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Let’s get the racing results out of the way right off: Those who regard La Traviata as the ultimate test of soprano-worthiness should know that Hei-Kyung Hong’s performance as Violetta Valéry in the Washington National Opera’s current production is…very, very good. True, she may not warrant the winner’s-circle adulation that, say, Maria Callas or Rosa Ponselle inspired in their days as the leading lady. But with her graceful stage presence, shimmering voice, and better-than-average acting ability, Hong provides just the right kind of talent package for succeeding in this nightmare-to-cast opera—no matter how many little bumps she might hit in the straightaway.
A few Italianized character names aside, Traviata is a faithful adaptation of Alexandre Dumas fils’ La Dame aux Camélias, which was a best-selling novel and a sellout hit as a stage play in Europe during the years leading up to the opera’s 1853 premiere. To this day, the lovely courtesan coughing her tubercular way into an oh-so-romantic death in the arms of her lover has remained alive in the lexicon of tragic love-story finales. But the entire plot—involving Violetta’s trading her free-loving lifestyle for a romance with the young Alfredo, only to have his father destroy their love in a ham-fisted attempt at preserving family propriety—fired Verdi’s imagination. From the free-spirited coloratura in Act 1 to the disembodied beauty of the Act 3 death scene, every bar of the score attests to Verdi’s affection, compassion, and respect for his wronged heroine.
In sheer musical terms, Hong is a formidable Violetta, boasting the range and the chops to handle the opera’s uncommonly demanding writing. A gutsier lower register might give her a more characteristic Verdi sound, perhaps, but it’s tough to find fault with her butter-cream timbre, her neatly turned coloratura, or her ability to sculpt and inflect the vocal line in response to the needs of the drama.
If only she could put aside the patrician manner that has served her so well in a host of Mozart leads. However ladylike Violetta might appear, we should never forget that she makes her living through flattery, deception, and a fierce survival instinct—which are as much a part of her character as all that language-of-the-fan business. With the exception of an unusually passionate smooch with Alfredo in Act 1, Hong’s Violetta projects more of the air-kissing friendliness of a seasoned Washington socialite than of the practiced carnality that makes the character both personally irresistible and socially dangerous.
Hong isn’t aloof to her character’s illness: She really nails the tuberculosis, which manifests itself in Acts 1 and 3 with an unexaggerated, clinically believable immediacy. But when confronted with hard, emotional truths, this Violetta seems most comfortable separating herself from the other characters and suffering in isolation, her expression shifting between masks of bewilderment, victimization, and stoic endurance. Hong is a solid enough actress to prevent this from descending into mugging, but what at first seems like an odd bit of directing before long begins to look like a lived-in habit of the performer.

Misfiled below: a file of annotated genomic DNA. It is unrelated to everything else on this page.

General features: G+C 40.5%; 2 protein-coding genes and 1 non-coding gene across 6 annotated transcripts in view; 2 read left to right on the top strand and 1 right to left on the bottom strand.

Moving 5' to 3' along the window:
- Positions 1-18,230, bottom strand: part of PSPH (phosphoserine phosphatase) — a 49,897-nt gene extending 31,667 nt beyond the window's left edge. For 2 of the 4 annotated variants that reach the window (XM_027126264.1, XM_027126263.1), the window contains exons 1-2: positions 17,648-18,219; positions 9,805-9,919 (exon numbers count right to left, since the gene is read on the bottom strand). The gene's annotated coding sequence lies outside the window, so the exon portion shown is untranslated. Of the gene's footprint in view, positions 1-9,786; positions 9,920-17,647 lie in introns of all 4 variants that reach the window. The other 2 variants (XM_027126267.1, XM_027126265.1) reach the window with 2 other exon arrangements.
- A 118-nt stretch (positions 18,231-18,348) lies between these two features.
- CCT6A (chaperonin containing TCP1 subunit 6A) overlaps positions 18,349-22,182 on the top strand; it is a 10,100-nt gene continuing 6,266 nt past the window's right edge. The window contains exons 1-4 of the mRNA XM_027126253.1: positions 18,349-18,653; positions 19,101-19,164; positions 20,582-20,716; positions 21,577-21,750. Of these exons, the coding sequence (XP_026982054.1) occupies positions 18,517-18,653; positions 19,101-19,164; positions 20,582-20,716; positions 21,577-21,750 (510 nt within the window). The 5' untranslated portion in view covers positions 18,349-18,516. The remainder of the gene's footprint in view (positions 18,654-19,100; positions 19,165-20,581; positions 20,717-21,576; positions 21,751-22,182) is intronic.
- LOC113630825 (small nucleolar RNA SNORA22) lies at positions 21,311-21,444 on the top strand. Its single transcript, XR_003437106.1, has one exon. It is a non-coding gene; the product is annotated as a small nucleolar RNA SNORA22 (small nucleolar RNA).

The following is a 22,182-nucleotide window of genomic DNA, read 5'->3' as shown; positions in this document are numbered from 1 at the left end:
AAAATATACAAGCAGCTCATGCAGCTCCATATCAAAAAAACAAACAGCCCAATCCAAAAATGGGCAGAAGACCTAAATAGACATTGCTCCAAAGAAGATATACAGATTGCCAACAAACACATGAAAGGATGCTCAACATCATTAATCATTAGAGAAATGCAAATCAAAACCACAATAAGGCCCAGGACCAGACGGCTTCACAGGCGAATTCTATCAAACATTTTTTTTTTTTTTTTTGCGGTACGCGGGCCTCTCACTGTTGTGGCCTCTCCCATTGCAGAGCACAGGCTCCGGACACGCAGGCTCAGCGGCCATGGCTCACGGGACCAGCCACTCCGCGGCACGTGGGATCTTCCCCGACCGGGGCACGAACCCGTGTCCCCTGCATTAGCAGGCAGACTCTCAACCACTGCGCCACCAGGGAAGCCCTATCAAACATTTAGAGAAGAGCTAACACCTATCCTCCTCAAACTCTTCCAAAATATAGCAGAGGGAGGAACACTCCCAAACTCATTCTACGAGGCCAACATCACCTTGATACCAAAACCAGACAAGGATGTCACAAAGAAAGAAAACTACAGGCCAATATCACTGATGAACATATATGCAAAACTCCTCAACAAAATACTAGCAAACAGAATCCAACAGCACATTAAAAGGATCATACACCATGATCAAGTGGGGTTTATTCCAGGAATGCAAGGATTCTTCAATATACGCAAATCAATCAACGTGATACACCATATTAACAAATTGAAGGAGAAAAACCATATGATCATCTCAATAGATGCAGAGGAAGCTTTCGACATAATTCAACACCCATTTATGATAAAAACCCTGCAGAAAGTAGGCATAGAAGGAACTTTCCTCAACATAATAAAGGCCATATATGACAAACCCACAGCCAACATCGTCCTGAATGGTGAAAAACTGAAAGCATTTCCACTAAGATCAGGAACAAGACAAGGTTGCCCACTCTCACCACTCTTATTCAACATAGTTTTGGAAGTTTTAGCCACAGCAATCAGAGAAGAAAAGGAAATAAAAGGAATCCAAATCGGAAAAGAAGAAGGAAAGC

Director Marta Domingo, who has regularly garnered reviews so damning they practically accuse her of war crimes, could arguably have done more to engage her singers—especially in the pivotal Act 2 scene between Violetta and Alfredo’s father, Giorgio (the handsome-voiced Jorge Lagunes), which plays like a two-dimensional battle of wills. But the fact is, this time around, Domingo gets a lot more right than she does wrong, staging the opera with grace, clarity, and common sense. There are plenty of received ideas here, to be sure, but Domingo also draws committed acting from tenor John Matz, whose sure technique and sweet, ringing tone are mightily impressive in the role of Alfredo, and finds some small, lovely moments for Keri Alkema’s perky Flora, Valeriano Lanchas’ weighty Dr. Grenvil, and William Parcher’s elegantly nasty Baron Douphol. Her staging is well-served by designer Giovanni Agostinucci’s elegant costumes and the economy-sized Zeffirellisms of his sets—which begin to look cheesy only in Act 2, Scene 2, where it becomes clear that the WNO’s budget doesn’t exactly rival the Met’s.
Where the production truly breaks fresh ground, however, is in its use of Verdi’s original and almost-never-heard 1853 score. Repeatedly, the ear is caught by a significant chunk of unfamiliar music, almost invariably higher-lying and more ornamented than Verdi’s revision. Some of the first-draft writing for Violetta is quite gripping, and the big Act 2, Scene 2, ensemble uncannily recalls the famous sextet from Donizetti’s Lucia di Lammermoor. Actually, most of this earlier version looks backward, to the bel canto era, rather than forward, to Verdi’s more streamlined, late-career masterpieces. But if the 1853 score tends to sound a little lightweight, a little patched-together, it’s just as likely due to its usurping of music that has become a sacred operatic text than any lack of inspiration on the composer’s part.